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PAVED Arts: The broke artists’ saving grace

By in Culture
Lenore Maier and Ania Slusarczyk stand in front of PAVED Arts
Lenore Maier (left) and Ania Slusarczyk stand in front of PAVED Arts on Aug. 16, 2019.

PAVED Arts is a non-profit, community-run organization that provides affordable resources to artists that do not have access to the tools they need to create art.

The job of an artist is thankless — and often not that well paid either. Everyone wants to consume art —  whether it be music, movies or visual art, but people are often reluctant to pay artists.

It’s frustrating enough without thinking of the cost of the materials they use in creating. Add being a student to that equation and that makes for even emptier pockets.

Standing as an acronym for photography, audio, video, electronic and digital, PAVED Arts was created on March 31, 2003, as a union between The Photographers Gallery and Video Vérité. Since then, it has been providing affordable amenities and tools to artists in the community to assist them in creating and expressing themselves.

The Sheaf sat down with Lenore Maier, the technical director of PAVED Arts, to discuss some of what the non-profit does in the community.

“What we try to do is reduce barriers for people, and provide space and access to people so they’re comfortable in our space … so that everybody can make art, not just the people with money,” Maier said.

PAVED Arts provides a wide variety of tools such as a video editing suite, an audio suite, a digital photo suite, event space, a library of equipment to rent from and an analog darkroom, which is free to members. Their staff is also available to help familiarize members with their facilities.

They offer a variety of workshops that teach everything from digital animation to how to properly set up an electric guitar. The goal is to cover a wide assortment of artistry, and they do this by bringing in local professionals to teach their workshops.

Most famously, they have their “One Take Super 8 Event” which invites local filmmakers, amateur or professional, to shoot their own one take 8mm short films. These are then debuted at Roxy Theatre, with even the filmmakers themselves not having seen the movies prior to the showing.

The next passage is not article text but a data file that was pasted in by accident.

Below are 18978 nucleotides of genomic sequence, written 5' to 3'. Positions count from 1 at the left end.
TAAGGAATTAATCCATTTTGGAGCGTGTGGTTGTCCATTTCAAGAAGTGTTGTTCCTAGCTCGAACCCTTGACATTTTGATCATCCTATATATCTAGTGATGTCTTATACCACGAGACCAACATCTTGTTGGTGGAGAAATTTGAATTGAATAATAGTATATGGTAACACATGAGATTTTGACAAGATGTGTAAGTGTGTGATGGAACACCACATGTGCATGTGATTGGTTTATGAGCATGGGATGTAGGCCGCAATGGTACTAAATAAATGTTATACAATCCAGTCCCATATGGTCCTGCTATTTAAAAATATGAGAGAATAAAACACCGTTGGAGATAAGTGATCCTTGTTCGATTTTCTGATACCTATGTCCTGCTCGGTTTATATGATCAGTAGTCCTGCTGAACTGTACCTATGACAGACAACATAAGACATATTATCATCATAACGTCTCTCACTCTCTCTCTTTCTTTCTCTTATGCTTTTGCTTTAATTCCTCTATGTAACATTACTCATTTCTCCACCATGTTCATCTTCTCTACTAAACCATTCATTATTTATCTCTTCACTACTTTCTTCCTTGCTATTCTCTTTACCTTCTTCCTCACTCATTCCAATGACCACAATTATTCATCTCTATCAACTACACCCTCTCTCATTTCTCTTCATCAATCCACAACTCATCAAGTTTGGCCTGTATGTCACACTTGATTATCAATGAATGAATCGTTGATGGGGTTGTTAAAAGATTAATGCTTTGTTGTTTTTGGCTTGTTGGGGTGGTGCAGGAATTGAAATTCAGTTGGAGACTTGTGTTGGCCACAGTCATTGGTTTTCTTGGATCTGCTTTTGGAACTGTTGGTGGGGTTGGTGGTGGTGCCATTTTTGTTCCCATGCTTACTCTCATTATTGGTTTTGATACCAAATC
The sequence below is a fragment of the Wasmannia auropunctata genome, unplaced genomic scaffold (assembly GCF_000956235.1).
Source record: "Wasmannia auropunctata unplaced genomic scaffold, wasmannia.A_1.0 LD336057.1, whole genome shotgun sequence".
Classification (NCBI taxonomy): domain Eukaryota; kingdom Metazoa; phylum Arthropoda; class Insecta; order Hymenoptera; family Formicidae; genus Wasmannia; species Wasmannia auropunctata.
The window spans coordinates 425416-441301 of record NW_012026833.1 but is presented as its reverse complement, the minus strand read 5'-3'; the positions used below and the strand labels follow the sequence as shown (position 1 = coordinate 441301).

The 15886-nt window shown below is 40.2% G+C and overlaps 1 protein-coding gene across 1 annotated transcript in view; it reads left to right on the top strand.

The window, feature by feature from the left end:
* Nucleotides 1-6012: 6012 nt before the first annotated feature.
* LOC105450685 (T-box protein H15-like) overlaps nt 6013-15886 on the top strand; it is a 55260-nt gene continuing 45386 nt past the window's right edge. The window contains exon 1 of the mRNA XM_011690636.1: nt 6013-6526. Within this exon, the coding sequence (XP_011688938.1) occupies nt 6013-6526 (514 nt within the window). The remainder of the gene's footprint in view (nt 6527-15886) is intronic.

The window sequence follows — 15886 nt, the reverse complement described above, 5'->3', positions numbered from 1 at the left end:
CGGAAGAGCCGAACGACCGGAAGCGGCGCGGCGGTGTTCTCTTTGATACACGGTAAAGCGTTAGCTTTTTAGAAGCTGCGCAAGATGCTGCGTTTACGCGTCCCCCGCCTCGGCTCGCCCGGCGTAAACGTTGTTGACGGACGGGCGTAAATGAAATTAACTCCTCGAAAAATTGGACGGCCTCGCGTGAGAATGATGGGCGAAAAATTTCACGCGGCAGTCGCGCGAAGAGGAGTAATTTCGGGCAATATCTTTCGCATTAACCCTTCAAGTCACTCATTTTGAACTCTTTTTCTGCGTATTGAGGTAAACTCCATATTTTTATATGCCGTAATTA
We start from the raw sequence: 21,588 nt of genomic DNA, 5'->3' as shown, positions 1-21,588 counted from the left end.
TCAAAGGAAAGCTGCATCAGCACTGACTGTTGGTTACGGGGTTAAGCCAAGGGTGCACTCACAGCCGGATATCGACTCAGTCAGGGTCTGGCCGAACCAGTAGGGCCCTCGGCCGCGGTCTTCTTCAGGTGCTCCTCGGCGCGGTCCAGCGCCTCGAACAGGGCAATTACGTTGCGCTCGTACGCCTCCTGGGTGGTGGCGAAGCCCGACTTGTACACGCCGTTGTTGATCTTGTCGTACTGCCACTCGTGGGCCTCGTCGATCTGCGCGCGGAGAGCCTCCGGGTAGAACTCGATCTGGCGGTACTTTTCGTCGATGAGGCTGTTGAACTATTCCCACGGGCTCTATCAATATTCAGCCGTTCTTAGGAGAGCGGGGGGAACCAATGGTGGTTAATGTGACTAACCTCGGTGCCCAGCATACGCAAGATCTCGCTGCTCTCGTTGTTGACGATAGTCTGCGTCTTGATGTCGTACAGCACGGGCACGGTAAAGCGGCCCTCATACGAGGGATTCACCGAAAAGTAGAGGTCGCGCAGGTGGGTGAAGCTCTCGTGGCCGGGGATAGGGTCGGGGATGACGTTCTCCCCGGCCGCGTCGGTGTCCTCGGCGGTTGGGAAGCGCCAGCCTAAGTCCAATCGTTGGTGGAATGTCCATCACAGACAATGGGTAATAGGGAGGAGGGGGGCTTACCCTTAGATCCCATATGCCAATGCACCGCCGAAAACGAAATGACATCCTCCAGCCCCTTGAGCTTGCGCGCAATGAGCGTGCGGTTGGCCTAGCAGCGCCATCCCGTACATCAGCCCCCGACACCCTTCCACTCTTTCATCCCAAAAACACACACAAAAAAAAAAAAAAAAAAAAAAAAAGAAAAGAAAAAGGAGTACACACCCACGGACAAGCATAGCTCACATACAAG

Lenore Maier and Ania Slusarczyk pose for a photo in the Paved Arts Production Centre on Aug. 16, 2019.
Lenore Maier (left) and Ania Slusarczyk pose for a photo in the Paved Arts Production Centre on Aug. 16, 2019.

Without the resources that PAVED provides, some budding artists might not be able to afford the equipment required or learn the skills needed to make their own short films, let alone 8mm ones.

Events and workshops like the aforementioned are free to their members, and though their membership usually costs $50 yearly, it is half price for students and the underemployed.

PAVED is constantly striving to be better, and it does so by listening to its members and their needs. They are always open to new suggestions as to what they can offer.

“We invite everybody to get involved in any way, and if you feel like PAVED can be better, we want to hear it because we want to be better,” says Maier.

With the school year starting up again, we all will need an outlet or some space away from studying whenever we want to slow down and catch our breath.

Whether you’re a seasoned professional or someone just looking to test out the waters, PAVED Arts provides a budget-friendly, non-judgmental space where you can learn and grow in your art form at your own pace.

More information regarding their events, workshops and getting involved can be found on their website, pavedarts.ca.

Tomilola Ojo / Culture Editor

Photos: Victoria Becker / Photo Editor

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